Marco Di Felice (University of Bologna)
Rernhard Rinner (Institute of Networked and Embedded Systems, University of Klagenfurt, Austria)
In this talk, I will present different coordination techniques for multi-robot systems, discuss their usage in prototypical multi-robot applications such as path planning, swarming and surveillance, and demonstrate deployments in unmanned aerial vehicles.
Speaker Rernhard Rinner (Institute of Networked and Embedded Systems, University of Klagenfurt, Austria)
Marco Di Felice (University of Bologna)
Virtual Coffee Break
Modeling a System of Interconnected Quadrotor UAVs for Suspended Payload Transportation
Özhan Bingöl (Gumushane University, Turkey); Hacı Mehmet Güzey (Sivas University of Science and Technology, Turkey)
Semantic and Effective Communication for Remote Control Tasks with Dynamic Feature Compression
Pietro Talli, Francesco Pase and Federico Chiariotti (University of Padova, Italy); Andrea Zanella (University of Padova, Italy & CNIT, Italy); Michele Zorzi (University of Padova, Italy)
Speaker Pietro Talli (University of Padova)
I received my Master Degree in ICT for Internet and Multimedia Engineering (University of Padova) in 2022. I am a PhD student at the SIGNET research group at the University of Padova. I am currently working on a PNRR project focusing on communication systems in extreme environments. My research interests includes also new communication paradigm such as Semantic and Effective Communication.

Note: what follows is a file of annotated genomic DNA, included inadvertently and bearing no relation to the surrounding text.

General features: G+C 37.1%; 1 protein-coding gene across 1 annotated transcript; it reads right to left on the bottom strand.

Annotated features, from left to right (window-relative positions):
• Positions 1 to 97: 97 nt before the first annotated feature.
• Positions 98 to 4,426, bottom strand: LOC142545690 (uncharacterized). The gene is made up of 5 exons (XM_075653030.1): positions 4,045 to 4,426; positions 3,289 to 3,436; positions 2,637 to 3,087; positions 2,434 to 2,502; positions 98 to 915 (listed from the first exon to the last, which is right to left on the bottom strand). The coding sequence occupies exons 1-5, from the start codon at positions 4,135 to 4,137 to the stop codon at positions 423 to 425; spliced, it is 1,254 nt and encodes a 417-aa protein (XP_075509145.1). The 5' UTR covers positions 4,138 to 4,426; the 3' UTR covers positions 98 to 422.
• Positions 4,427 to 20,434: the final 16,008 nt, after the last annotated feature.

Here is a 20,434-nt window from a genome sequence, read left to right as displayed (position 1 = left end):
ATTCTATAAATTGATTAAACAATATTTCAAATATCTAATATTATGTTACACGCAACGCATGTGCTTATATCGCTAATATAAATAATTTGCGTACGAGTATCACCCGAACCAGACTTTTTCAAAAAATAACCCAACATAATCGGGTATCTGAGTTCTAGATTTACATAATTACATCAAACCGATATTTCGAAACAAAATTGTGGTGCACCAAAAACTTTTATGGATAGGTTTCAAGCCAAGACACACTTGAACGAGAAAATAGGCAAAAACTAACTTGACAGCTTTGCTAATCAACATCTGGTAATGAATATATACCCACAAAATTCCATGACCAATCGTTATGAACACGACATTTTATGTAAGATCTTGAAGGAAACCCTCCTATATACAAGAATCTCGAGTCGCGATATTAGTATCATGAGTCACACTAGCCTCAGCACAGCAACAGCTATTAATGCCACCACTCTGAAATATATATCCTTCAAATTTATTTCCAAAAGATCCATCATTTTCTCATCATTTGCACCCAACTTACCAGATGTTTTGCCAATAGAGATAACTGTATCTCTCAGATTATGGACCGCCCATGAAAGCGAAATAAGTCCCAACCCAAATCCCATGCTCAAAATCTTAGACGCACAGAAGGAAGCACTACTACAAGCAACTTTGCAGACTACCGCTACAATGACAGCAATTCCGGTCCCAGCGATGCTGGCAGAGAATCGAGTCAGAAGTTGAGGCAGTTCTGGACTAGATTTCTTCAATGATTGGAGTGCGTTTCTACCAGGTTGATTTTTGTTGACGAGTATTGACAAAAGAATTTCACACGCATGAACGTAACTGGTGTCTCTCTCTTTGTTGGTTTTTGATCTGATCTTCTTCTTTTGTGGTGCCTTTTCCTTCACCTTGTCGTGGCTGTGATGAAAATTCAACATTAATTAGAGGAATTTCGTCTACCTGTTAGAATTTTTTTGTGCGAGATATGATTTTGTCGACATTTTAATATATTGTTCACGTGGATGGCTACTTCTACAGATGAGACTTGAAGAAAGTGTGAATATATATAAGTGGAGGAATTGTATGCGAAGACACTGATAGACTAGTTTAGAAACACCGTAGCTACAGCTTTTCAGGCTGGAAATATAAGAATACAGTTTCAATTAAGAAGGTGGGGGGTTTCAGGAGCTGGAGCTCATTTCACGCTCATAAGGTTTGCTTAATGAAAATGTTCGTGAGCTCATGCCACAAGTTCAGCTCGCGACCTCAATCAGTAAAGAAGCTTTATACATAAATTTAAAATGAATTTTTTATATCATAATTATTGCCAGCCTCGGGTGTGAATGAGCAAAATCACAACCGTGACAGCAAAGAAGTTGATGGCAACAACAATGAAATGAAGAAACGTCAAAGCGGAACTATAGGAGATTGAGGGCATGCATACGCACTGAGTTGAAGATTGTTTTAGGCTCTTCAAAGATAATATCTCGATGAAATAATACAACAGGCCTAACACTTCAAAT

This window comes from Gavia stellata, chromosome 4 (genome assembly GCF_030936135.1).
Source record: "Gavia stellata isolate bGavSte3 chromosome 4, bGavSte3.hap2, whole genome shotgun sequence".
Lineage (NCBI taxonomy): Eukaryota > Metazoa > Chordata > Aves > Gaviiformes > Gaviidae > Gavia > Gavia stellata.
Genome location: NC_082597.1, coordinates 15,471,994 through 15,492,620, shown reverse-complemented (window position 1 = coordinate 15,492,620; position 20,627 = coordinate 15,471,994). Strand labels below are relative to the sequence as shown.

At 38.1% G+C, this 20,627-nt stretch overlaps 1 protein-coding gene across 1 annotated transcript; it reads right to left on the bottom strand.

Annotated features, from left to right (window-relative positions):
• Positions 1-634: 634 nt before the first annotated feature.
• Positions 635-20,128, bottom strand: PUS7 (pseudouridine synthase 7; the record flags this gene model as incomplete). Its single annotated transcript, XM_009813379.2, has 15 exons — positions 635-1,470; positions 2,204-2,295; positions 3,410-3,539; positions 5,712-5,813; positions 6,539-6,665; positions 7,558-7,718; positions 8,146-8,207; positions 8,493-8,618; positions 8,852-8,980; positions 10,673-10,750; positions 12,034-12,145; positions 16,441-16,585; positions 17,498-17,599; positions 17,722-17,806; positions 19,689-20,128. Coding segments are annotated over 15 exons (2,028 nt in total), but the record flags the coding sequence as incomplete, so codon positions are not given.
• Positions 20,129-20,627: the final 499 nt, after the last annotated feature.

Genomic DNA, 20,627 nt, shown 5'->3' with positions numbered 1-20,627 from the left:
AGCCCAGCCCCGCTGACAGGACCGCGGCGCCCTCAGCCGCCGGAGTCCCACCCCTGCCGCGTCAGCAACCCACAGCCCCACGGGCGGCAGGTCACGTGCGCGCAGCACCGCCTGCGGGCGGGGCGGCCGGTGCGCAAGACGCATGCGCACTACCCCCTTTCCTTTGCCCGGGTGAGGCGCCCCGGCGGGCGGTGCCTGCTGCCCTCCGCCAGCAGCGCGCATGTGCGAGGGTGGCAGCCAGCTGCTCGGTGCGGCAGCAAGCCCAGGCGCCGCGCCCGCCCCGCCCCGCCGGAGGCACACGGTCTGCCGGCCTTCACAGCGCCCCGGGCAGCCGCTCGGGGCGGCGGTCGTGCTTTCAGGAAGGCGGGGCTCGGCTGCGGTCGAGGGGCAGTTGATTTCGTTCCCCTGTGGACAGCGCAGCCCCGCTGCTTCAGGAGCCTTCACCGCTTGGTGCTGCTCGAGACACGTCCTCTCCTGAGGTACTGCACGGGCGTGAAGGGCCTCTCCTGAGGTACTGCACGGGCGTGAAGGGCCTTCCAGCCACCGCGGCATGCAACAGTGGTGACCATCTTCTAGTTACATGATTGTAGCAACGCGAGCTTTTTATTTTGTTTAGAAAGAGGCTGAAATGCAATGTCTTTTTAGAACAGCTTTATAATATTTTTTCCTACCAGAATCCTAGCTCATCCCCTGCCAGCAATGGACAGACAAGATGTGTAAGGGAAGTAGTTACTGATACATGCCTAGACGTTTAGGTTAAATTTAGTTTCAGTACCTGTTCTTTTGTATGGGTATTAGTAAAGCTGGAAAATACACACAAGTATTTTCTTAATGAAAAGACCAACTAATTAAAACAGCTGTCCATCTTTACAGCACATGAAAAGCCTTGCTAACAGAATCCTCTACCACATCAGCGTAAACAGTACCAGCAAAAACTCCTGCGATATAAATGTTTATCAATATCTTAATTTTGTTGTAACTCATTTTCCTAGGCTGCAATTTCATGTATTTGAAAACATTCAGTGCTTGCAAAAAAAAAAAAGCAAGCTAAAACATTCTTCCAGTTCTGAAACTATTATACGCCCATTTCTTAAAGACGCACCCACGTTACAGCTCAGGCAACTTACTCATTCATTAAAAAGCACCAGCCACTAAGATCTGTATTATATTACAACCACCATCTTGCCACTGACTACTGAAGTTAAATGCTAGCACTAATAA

A Hasty Grid S&R Prototype Using Autonomous UTM and AI-Based Mission Coordination
Lanier Watkins and Denzel Hamilton (JHU Applied Physics Lab); Chad Mello (United States Air Force Academy, USA); Tyler Young and Sebastian Zanlongo (Johns Hopkins University Applied Physics Lab, USA); Barbara Kobzik-Juul (JHU Applied Physics Lab, USA); Randall Sleight (Johns Hopkins University Applied Physics Lab, USA)
Speaker Lanier Watkins (Johns Hopkins University)
Lanier Watkins, Chair of the Johns Hopkins University Engineering for Professionals Master’s in Computer Science and Cybersecurity programs, develops innovative algorithms and frameworks to address the continuously changing needs of defending Critical Infrastructure (CI) networks and systems.
His research efforts are concentrated in five areas: 1) network security, namely introducing new covert channels, cloud paradigms, and network-based detectors to produce both offensive and defensive capabilities; 2) Internet of Things security, with a focus on mobile, cyber-physical, and wireless sensor/medical device security; 3) vulnerability monitoring and analysis, introducing new risk management and security assessment frameworks for IoT devices; 4) malware monitoring and analysis, exploring active malware defenses to contribute to the increasingly popular “hacking back” paradigm; and 5) data analytics and measured artificial intelligence, investigating the use of autonomous decision-making and methods of AI assurance and security to help data scientists and engineers defend CI against traditional threats and the inevitable threat of adversarial AI.